James Cook University bioinformatician Dr Justin Lee has joined QCIF to help create an Australian platform for collaborative genome annotation and visualisation.
The platform will enable researchers nationally and internationally to work together on analysing the structure and function of genetic transcripts, speeding up the process far beyond the current traditional means of collaboration and publication.
This collaboration between QCIF and the Australian BioCommons will enable Justin to remain based at the Centre for Tropical Bioinformatics and Molecular Biology at JCU’s Townsville campus while working extensively with platform developers in Brisbane.
Justin will work on the project as Platform Developer and System Administrator.
QCIF Bioinformatics Director Dr Dominique Gorse, who leads the platform’s deployment, said: “I am very pleased about this opportunity brought by the BioCommons to have a team member embedded at JCU. In addition to his contribution to the genome annotation platform, Justin will continue to participate in bioinformatics tutoring at JCU and be the point of contact for JCU researchers to QCIF’s bioinformatics service.”
Prior to joining QCIF, Justin worked as a bioinformatician at JCU, primarily on developing a clinical cancer genomics pipeline and as a bioinformatics tutor.
“My contract with JCU was ending, and I jumped at the opportunity to work with QCIF Bioinformatics. In many ways, my role at QCIF Bioinformatics continues the research-supporting activities I’ve been performing for biologists, and other scientists and engineers, for many years,” said Justin.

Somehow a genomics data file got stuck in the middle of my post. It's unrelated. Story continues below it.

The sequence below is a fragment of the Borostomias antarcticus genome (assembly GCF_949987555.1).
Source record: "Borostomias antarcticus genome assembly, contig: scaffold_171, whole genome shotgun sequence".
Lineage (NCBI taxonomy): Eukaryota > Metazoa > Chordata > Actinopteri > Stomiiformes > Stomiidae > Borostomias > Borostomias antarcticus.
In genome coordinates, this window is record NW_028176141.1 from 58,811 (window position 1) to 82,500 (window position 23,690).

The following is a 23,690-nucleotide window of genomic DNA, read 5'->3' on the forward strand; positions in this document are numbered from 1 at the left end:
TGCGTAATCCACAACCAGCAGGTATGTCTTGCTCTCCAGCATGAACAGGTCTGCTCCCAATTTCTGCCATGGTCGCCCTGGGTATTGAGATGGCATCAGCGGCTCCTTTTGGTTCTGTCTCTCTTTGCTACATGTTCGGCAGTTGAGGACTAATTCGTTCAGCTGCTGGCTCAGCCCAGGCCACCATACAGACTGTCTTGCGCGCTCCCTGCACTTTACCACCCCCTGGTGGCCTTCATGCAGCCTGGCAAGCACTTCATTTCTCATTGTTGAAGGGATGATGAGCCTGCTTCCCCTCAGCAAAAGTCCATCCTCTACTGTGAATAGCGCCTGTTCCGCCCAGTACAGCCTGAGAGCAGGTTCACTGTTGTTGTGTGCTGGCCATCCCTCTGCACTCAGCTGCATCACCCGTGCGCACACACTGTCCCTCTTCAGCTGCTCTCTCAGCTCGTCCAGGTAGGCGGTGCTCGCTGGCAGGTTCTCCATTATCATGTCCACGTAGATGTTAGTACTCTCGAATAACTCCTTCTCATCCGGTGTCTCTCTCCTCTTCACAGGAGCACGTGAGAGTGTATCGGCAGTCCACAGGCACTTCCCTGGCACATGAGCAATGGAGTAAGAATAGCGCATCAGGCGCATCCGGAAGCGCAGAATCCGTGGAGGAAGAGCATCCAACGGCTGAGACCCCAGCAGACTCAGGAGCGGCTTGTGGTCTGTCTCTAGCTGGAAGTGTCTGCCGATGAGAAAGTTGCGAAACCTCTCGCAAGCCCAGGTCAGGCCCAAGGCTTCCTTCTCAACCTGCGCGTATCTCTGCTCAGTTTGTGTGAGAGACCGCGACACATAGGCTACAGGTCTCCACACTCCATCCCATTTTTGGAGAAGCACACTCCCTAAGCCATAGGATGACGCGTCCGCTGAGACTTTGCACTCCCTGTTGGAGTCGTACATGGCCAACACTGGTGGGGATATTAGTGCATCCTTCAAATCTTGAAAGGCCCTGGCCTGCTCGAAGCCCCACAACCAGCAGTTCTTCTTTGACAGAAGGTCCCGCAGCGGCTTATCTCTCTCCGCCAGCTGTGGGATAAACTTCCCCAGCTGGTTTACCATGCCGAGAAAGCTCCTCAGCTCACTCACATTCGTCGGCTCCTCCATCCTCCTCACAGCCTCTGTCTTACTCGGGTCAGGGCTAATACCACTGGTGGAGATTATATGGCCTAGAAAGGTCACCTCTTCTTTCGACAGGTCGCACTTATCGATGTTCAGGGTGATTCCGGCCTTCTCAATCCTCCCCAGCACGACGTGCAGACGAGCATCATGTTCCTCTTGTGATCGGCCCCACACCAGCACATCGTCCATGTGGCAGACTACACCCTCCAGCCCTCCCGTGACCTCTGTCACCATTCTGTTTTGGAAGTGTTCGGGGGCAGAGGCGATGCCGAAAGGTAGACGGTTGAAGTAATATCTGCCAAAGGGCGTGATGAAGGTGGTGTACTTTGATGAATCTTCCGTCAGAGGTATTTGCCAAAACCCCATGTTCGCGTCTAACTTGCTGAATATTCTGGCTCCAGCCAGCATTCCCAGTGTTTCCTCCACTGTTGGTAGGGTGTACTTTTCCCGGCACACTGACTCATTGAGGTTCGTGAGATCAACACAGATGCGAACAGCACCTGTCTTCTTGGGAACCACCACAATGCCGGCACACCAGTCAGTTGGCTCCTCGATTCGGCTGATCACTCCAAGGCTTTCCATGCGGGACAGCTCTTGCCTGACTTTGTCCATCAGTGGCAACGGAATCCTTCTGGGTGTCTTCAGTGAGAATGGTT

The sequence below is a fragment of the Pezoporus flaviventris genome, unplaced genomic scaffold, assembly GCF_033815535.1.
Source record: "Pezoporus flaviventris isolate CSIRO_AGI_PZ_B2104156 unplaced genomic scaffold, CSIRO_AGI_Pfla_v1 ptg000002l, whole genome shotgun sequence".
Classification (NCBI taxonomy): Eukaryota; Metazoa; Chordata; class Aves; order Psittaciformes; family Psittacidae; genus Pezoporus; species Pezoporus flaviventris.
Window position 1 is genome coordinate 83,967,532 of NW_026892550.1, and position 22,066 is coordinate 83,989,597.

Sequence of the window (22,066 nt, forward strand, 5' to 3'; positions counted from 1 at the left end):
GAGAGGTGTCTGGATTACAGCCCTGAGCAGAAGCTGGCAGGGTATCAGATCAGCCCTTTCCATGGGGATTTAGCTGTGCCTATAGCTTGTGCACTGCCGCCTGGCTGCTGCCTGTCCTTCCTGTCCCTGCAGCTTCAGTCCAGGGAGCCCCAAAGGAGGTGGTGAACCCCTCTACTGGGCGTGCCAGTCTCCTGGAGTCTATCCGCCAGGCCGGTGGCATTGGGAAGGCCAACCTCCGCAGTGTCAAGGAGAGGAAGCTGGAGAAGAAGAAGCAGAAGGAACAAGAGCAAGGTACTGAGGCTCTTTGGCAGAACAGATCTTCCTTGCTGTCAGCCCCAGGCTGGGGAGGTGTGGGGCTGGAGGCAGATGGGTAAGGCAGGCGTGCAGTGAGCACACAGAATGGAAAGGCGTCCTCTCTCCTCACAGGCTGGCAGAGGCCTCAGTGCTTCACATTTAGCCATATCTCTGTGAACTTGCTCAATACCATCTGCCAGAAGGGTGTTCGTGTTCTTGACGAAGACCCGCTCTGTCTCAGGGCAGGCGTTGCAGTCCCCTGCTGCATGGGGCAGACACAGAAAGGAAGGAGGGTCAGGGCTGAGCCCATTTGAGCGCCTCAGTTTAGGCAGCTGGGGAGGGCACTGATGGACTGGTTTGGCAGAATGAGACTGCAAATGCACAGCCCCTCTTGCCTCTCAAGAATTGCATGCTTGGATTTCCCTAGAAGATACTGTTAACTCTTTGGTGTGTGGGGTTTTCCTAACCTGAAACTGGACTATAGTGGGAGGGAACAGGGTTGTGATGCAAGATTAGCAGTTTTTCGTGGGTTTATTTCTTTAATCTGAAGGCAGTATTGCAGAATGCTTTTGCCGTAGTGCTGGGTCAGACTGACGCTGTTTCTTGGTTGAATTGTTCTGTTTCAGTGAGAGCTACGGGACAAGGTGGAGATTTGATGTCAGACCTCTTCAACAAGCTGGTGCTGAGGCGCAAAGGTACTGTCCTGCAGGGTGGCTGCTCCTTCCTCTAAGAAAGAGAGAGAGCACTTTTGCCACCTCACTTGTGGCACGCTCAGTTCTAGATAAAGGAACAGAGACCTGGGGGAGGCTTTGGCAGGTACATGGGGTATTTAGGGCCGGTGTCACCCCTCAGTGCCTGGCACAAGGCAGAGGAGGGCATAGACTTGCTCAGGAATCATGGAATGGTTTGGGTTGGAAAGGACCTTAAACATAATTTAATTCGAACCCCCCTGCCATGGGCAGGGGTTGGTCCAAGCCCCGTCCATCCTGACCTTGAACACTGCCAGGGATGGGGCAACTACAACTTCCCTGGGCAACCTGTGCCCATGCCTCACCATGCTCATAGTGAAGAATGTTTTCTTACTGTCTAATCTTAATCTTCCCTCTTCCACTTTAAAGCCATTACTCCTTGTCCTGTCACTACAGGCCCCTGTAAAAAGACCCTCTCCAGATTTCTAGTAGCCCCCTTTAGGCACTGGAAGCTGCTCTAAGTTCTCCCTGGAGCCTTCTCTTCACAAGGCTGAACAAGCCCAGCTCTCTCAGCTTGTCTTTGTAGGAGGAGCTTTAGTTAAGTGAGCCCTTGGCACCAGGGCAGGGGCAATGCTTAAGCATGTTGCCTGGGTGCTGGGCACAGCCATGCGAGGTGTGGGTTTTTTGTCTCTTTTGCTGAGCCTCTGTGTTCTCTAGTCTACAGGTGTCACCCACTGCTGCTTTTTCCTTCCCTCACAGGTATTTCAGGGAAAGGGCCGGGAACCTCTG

Justin has a Bachelor of Computer Science (Hons) from Charles Darwin University and a PhD in biologically-inspired hardware and software from the Queensland University of Technology. He has a strong background in programming, Linux and open-source software.
Before joining JCU, he was employed as a Senior Research Support Specialist in QUT’s High Performance Computing and Research Support Group. There, he worked closely with researchers in biology and bioinformatics in particular, helping them achieve their research outcomes by providing high performance computing, eResearch, programming and other computational assistance.
His postdoctoral work was in intelligent transport systems with QUT’s Centre for Accident Research and Road Safety (CARRS-Q). He has also worked in several research assistant positions in machine learning and autonomous robotics and tutored in a wide range of computational subjects.